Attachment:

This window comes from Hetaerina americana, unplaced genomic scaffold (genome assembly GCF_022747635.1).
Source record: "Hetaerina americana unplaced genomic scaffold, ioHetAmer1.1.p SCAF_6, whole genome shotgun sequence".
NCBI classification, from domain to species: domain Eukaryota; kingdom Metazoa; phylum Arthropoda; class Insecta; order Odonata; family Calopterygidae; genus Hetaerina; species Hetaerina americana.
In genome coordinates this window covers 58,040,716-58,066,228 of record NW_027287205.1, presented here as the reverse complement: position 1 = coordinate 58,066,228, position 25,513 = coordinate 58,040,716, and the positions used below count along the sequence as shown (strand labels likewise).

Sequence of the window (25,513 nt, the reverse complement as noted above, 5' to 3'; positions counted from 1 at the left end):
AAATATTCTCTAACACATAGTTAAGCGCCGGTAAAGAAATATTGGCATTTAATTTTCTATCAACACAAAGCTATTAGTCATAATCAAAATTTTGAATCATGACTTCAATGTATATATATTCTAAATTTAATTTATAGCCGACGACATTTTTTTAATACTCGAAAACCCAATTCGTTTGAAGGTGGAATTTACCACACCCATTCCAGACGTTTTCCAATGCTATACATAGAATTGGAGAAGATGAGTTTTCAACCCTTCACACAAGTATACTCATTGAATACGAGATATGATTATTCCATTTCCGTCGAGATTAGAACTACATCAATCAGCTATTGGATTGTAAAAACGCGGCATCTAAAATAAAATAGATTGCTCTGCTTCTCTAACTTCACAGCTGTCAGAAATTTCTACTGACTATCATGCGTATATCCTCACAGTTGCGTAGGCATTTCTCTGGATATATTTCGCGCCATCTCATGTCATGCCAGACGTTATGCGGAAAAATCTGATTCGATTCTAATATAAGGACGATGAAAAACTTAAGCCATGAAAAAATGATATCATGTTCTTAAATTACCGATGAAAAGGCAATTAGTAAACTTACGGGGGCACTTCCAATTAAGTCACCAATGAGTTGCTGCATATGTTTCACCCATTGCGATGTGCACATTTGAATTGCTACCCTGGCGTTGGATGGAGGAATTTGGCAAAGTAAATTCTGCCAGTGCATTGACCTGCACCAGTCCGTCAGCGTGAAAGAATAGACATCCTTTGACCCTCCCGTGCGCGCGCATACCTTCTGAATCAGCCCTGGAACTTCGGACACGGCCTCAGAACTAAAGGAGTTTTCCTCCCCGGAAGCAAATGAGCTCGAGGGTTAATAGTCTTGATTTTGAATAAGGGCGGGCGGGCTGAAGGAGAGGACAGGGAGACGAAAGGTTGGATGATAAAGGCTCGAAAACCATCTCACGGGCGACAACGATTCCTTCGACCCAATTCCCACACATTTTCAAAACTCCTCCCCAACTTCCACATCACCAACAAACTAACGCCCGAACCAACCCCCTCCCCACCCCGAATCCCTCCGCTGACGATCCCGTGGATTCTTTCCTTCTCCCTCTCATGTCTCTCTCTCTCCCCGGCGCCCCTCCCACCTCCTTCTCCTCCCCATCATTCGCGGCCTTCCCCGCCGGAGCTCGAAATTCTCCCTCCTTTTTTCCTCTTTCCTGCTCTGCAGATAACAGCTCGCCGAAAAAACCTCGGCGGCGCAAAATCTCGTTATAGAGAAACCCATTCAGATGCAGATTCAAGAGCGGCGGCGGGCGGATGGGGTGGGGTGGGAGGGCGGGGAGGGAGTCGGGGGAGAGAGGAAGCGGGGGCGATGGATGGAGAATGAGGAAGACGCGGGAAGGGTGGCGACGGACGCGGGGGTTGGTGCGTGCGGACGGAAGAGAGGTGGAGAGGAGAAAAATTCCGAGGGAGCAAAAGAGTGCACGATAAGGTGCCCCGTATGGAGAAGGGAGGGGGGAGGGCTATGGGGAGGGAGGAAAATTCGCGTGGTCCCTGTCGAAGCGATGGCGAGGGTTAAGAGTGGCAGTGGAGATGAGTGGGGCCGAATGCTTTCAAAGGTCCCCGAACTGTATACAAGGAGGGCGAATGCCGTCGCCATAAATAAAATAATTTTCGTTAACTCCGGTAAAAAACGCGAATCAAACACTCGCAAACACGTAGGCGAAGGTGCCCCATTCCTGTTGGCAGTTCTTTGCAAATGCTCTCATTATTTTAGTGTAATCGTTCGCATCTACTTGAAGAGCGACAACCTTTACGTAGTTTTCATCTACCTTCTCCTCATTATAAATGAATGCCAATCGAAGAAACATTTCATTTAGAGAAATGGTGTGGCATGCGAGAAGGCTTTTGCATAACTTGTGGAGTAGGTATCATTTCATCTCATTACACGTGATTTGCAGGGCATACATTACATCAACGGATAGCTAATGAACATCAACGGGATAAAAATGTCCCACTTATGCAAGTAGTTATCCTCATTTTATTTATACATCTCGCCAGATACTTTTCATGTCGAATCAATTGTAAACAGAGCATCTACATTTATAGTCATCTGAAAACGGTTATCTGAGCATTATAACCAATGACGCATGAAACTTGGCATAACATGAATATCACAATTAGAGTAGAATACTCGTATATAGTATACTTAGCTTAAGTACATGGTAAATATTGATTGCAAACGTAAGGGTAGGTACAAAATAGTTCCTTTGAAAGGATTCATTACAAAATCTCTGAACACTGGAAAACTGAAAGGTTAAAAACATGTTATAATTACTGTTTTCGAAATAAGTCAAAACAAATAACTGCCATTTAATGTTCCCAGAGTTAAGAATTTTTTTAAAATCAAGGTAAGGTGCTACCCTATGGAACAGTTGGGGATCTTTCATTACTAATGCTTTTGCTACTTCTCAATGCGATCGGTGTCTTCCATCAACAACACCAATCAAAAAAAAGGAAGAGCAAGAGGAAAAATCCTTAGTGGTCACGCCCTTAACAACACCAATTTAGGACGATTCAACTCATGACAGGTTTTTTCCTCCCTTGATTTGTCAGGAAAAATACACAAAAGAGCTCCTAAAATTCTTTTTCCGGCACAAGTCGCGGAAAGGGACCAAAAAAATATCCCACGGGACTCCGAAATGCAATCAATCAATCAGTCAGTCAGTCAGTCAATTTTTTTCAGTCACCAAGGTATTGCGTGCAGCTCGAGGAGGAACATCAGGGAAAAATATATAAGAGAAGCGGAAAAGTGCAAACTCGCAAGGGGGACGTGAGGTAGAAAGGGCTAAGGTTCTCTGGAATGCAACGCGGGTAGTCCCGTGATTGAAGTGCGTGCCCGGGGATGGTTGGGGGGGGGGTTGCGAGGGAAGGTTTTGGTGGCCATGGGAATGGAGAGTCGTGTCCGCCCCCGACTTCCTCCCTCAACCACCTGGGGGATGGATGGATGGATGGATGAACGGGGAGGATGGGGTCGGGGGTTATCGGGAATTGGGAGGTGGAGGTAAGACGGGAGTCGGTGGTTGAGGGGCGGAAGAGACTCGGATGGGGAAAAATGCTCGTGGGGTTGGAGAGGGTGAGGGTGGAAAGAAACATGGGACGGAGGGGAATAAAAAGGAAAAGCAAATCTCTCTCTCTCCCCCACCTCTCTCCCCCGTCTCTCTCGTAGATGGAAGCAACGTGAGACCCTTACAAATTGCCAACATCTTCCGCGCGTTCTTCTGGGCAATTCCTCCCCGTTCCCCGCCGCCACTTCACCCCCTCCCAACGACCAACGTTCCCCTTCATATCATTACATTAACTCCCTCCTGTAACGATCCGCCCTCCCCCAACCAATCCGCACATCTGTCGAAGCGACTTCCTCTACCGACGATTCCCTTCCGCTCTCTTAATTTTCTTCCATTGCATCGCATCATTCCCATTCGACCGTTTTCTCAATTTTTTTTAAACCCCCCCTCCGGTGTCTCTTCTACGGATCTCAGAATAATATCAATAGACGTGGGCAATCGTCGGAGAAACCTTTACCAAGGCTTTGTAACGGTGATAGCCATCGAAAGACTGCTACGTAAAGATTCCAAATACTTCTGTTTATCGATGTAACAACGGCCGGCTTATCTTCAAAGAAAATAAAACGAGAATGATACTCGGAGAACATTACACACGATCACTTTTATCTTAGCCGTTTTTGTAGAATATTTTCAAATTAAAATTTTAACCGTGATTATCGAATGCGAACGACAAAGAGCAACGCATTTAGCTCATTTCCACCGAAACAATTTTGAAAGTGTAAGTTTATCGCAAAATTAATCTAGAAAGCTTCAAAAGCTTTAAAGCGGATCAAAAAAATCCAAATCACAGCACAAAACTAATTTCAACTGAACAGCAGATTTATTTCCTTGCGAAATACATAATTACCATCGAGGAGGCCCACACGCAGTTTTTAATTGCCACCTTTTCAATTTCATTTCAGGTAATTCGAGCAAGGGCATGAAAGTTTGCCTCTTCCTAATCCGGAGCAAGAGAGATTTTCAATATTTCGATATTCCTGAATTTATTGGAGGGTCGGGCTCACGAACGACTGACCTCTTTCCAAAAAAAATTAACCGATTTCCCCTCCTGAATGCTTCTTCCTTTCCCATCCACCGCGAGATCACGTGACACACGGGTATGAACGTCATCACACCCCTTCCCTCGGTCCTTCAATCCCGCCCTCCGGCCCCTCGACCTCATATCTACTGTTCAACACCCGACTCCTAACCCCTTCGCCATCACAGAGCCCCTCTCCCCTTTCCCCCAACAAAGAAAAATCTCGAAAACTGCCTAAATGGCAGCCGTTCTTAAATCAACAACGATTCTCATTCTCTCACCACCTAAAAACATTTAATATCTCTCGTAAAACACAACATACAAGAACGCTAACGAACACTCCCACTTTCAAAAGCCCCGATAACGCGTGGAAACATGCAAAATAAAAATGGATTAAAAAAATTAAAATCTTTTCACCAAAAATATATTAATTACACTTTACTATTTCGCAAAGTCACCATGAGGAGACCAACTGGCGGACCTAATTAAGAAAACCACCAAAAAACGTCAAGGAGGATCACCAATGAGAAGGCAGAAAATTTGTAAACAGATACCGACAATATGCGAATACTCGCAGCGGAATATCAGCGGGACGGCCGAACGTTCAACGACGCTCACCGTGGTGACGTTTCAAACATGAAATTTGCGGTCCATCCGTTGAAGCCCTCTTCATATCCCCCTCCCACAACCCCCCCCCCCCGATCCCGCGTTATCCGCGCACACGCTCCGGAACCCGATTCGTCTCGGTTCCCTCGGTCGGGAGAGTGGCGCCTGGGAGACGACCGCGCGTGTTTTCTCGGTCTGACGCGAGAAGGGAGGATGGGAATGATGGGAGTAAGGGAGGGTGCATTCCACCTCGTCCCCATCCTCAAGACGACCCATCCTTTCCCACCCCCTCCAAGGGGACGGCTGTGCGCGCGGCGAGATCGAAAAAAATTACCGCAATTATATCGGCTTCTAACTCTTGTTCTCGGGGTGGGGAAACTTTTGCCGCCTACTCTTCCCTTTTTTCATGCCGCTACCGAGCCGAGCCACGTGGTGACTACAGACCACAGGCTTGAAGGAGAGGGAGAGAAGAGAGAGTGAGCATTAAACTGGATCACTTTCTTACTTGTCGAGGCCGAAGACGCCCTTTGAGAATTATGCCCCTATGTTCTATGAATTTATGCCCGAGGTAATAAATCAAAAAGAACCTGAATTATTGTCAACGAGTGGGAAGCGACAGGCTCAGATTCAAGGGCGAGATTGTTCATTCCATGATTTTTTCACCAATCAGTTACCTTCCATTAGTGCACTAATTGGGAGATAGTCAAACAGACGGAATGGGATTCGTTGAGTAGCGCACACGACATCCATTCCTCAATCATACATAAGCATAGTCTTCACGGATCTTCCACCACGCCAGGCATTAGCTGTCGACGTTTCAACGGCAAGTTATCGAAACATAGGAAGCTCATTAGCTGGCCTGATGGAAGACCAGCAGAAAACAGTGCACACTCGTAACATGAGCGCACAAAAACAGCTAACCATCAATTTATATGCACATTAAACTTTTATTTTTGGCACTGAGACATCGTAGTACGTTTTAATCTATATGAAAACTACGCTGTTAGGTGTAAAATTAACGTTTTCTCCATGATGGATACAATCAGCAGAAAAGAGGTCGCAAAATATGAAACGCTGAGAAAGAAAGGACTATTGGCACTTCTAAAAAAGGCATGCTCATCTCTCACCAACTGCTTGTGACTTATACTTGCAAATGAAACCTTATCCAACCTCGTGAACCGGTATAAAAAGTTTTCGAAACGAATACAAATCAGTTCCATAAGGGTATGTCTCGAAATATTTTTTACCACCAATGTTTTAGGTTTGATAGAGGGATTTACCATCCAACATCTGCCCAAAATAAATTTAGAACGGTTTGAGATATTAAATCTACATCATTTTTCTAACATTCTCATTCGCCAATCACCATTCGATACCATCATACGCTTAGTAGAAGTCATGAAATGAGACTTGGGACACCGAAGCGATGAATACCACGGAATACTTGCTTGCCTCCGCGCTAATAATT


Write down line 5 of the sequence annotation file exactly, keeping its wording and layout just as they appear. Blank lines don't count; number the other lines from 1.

Sequence of the window (25,513 nt, the reverse complement as noted above, 5' to 3'; positions counted from 1 at the left end):